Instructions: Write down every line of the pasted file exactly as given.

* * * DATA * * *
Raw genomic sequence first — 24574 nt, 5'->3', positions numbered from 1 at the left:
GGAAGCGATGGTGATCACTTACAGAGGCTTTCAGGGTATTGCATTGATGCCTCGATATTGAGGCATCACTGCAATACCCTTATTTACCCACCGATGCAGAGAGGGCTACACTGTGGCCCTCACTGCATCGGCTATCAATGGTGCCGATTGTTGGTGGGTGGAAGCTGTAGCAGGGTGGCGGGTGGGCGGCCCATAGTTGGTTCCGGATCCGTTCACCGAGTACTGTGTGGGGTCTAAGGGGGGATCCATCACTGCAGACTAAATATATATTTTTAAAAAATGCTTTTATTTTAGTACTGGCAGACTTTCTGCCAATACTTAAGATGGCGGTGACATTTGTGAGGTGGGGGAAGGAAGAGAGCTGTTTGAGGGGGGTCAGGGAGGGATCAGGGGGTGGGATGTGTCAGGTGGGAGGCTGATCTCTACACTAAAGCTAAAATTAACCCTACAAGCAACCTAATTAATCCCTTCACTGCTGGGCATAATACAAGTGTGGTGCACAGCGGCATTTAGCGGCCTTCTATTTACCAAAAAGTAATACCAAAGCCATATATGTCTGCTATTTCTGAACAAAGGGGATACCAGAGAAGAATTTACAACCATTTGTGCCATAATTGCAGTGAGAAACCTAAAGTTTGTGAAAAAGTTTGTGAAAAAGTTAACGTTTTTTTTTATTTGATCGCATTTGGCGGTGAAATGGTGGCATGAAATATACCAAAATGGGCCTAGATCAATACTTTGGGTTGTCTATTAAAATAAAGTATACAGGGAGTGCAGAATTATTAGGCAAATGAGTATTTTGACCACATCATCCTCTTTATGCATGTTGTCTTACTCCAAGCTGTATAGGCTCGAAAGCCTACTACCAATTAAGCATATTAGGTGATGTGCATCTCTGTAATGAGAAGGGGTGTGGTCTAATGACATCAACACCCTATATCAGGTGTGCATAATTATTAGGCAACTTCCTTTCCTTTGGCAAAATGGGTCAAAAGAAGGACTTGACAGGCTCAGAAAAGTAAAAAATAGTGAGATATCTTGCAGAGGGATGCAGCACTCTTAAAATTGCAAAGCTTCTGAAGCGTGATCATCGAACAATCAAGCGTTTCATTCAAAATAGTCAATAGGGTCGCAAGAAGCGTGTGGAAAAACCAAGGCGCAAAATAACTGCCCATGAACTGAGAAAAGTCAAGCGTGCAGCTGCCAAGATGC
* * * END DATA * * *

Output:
Raw genomic sequence first — 24574 nt, 5'->3', positions numbered from 1 at the left:
GGAAGCGATGGTGATCACTTACAGAGGCTTTCAGGGTATTGCATTGATGCCTCGATATTGAGGCATCACTGCAATACCCTTATTTACCCACCGATGCAGAGAGGGCTACACTGTGGCCCTCACTGCATCGGCTATCAATGGTGCCGATTGTTGGTGGGTGGAAGCTGTAGCAGGGTGGCGGGTGGGCGGCCCATAGTTGGTTCCGGATCCGTTCACCGAGTACTGTGTGGGGTCTAAGGGGGGATCCATCACTGCAGACTAAATATATATTTTTAAAAAATGCTTTTATTTTAGTACTGGCAGACTTTCTGCCAATACTTAAGATGGCGGTGACATTTGTGAGGTGGGGGAAGGAAGAGAGCTGTTTGAGGGGGGTCAGGGAGGGATCAGGGGGTGGGATGTGTCAGGTGGGAGGCTGATCTCTACACTAAAGCTAAAATTAACCCTACAAGCAACCTAATTAATCCCTTCACTGCTGGGCATAATACAAGTGTGGTGCACAGCGGCATTTAGCGGCCTTCTATTTACCAAAAAGTAATACCAAAGCCATATATGTCTGCTATTTCTGAACAAAGGGGATACCAGAGAAGAATTTACAACCATTTGTGCCATAATTGCAGTGAGAAACCTAAAGTTTGTGAAAAAGTTTGTGAAAAAGTTAACGTTTTTTTTTATTTGATCGCATTTGGCGGTGAAATGGTGGCATGAAATATACCAAAATGGGCCTAGATCAATACTTTGGGTTGTCTATTAAAATAAAGTATACAGGGAGTGCAGAATTATTAGGCAAATGAGTATTTTGACCACATCATCCTCTTTATGCATGTTGTCTTACTCCAAGCTGTATAGGCTCGAAAGCCTACTACCAATTAAGCATATTAGGTGATGTGCATCTCTGTAATGAGAAGGGGTGTGGTCTAATGACATCAACACCCTATATCAGGTGTGCATAATTATTAGGCAACTTCCTTTCCTTTGGCAAAATGGGTCAAAAGAAGGACTTGACAGGCTCAGAAAAGTAAAAAATAGTGAGATATCTTGCAGAGGGATGCAGCACTCTTAAAATTGCAAAGCTTCTGAAGCGTGATCATCGAACAATCAAGCGTTTCATTCAAAATAGTCAATAGGGTCGCAAGAAGCGTGTGGAAAAACCAAGGCGCAAAATAACTGCCCATGAACTGAGAAAAGTCAAGCGTGCAGCTGCCAAGATGC